The story of our small businesses in Kansas, Missouri, Nebraska and Iowa (Region 7) in the last federal fiscal year can be summed up by saying our community of small business owners have been weathering waves of unexpected storms.
Who knew that a global pandemic would affect us? Who could have imagined a "derecho" of straight-line winds blowing through Iowa would turn out to be the largest storm disaster in SBA’s history?
Like small rafts pitted against an unruly sea, small businesses confronted and still are encountering oversized waves that just seem to endlessly overwhelm them, forcing them to make changes and adjustments in a world outside their control.
The U.S. Small Business Administration, a tugboat-sized federal agency, which has been there to help small businesses since 1953, was tasked to launch counseling lifeboats and financial lifelines as never before.
The Cares Act of 2020 that was approved by the U.S. Congress and the president raised the SBA’s obligation to small businesses significantly. We ramped up and acted fast. I believe no other agency of the federal government could have cared any more and worked as hard with our financial and counseling resources than the SBA.
All the while, our small agency continued its regular lending support, counseling and training in support of small businesses.
The SBA’s impact on small businesses and their ability to stay afloat during the COVID-19 pandemic and other disasters is evidenced not only by the number of Paycheck Protection Program and Economic Injury Disaster Loans approved since March, but through our regular 7(a), 504 and microlending programs as well.
Nationally, the SBA disbursed over $750 billion dollars last fiscal year in all programs combined. In our region, we helped 349,681 small businesses with more than $23 billion. In addition, as of Nov. 3, the SBA has approved 681 disaster recovery loans totaling $21,148,500 in Iowa because of the derecho disaster declaration.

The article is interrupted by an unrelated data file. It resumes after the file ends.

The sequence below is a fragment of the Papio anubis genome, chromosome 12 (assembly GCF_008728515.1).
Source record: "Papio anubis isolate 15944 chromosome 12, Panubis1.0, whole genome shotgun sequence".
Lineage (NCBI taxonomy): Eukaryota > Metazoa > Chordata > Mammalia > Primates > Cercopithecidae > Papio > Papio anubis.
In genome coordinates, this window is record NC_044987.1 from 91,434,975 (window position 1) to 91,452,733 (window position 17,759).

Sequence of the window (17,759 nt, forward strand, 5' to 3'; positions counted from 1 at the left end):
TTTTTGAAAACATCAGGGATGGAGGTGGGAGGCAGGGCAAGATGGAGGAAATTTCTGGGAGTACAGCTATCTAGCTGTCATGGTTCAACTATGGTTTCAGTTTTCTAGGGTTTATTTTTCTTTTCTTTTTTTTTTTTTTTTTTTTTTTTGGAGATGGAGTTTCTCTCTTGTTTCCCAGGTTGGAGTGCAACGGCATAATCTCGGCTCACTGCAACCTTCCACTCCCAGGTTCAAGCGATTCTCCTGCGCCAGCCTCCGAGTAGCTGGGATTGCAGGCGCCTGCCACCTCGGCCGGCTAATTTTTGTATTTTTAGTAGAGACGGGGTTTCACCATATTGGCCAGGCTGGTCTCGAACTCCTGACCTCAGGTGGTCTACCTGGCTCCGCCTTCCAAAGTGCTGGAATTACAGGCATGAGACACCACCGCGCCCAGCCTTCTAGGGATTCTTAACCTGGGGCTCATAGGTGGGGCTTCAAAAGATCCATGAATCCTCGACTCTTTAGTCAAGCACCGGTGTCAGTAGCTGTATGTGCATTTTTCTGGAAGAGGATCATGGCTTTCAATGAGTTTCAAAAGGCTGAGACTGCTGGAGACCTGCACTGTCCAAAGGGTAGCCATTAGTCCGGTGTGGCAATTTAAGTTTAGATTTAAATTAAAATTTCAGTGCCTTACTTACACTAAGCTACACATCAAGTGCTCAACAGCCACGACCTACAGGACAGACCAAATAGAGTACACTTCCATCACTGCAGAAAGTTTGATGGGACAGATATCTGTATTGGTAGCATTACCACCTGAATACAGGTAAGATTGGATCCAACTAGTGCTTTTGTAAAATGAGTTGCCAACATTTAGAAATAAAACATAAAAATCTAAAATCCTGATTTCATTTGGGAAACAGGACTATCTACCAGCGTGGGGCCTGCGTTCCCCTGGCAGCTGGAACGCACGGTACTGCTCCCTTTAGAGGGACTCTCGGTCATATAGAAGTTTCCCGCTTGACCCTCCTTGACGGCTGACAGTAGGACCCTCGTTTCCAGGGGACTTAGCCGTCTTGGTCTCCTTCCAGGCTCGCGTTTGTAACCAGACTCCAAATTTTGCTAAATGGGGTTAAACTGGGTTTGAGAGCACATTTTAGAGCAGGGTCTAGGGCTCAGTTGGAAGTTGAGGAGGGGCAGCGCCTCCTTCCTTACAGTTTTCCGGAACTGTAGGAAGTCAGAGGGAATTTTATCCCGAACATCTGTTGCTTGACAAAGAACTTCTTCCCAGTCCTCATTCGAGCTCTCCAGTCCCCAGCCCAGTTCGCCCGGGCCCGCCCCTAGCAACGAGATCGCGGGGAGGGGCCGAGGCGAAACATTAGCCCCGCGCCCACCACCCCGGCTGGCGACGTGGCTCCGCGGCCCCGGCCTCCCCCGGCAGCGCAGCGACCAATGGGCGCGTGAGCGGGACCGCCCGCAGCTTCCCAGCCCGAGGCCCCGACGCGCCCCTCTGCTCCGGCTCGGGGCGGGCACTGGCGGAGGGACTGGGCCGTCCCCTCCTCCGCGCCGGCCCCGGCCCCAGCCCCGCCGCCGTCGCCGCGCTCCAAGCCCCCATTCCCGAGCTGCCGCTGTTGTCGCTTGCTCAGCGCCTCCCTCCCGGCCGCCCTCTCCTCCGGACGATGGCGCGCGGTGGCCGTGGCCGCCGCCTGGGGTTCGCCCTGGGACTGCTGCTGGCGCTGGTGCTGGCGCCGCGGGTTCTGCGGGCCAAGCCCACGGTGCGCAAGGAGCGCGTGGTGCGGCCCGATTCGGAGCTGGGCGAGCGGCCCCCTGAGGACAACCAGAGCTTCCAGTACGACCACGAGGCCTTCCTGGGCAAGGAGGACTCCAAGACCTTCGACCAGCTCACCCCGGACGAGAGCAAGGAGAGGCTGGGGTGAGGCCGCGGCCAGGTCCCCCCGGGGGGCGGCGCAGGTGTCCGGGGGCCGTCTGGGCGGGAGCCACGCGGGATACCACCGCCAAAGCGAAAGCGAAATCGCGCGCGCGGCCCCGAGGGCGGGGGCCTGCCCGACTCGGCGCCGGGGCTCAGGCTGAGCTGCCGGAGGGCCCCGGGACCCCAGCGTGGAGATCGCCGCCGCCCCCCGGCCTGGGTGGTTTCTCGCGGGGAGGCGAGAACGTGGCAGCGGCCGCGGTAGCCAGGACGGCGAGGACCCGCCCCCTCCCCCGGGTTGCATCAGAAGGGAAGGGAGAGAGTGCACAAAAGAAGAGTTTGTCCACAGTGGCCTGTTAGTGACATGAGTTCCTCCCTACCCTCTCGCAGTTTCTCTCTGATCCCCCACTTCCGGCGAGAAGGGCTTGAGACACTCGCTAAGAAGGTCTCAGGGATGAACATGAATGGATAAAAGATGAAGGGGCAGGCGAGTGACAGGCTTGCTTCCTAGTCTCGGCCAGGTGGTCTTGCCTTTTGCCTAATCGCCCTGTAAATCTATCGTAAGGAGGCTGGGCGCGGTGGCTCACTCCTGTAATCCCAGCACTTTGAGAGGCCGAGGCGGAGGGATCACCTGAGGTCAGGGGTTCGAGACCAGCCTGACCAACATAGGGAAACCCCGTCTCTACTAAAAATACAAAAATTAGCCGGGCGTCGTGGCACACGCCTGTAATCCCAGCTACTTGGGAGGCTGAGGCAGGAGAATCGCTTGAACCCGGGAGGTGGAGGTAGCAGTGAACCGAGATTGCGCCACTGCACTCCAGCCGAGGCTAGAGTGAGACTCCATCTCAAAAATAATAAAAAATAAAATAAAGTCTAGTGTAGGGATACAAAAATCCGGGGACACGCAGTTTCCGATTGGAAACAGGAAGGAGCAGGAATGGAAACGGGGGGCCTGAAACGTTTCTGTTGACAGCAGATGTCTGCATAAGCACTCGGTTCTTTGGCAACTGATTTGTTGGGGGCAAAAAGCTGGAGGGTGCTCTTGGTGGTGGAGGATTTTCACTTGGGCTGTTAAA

And so it goes. EIDL pandemic loans are still available and still being processed. The SBA has begun the process of forgiving the mountain of PPP loans used appropriately. I can say I truly believe that together, small businesses, the SBA, our lending partners and our resource partners have contributed substantially to stabilize the American economy.
Sadly, lives and livelihoods have been lost due to COVID-19 and the derecho. But the people of our region survived the Dust Bowl, wars and being in tornado alley, and we will survive this. Someday, the pandemic will be defeated, and we will continue to rebuild … which brings me to my point.
It is more critical now than ever before to support small businesses in every aspect. Do not wait for Small Business Saturday on Nov. 28 to buy from your local and regional small businesses.
Shop early and shop often. Shop as big as you can!
Many small retail shops have pivoted to online marketplaces with SBA assistance. Look for them. Check out where your purchases originate. Make sure you are supporting the return of our small businesses and the health of our communities.
It is more important now than ever before and you can play a big, big part. This storm, too, will pass. What is left is what we make it.
Tom Salisbury serves as the Region 7 Regional Administrator for SBA’s states of Missouri, Kansas, Nebraska and Iowa.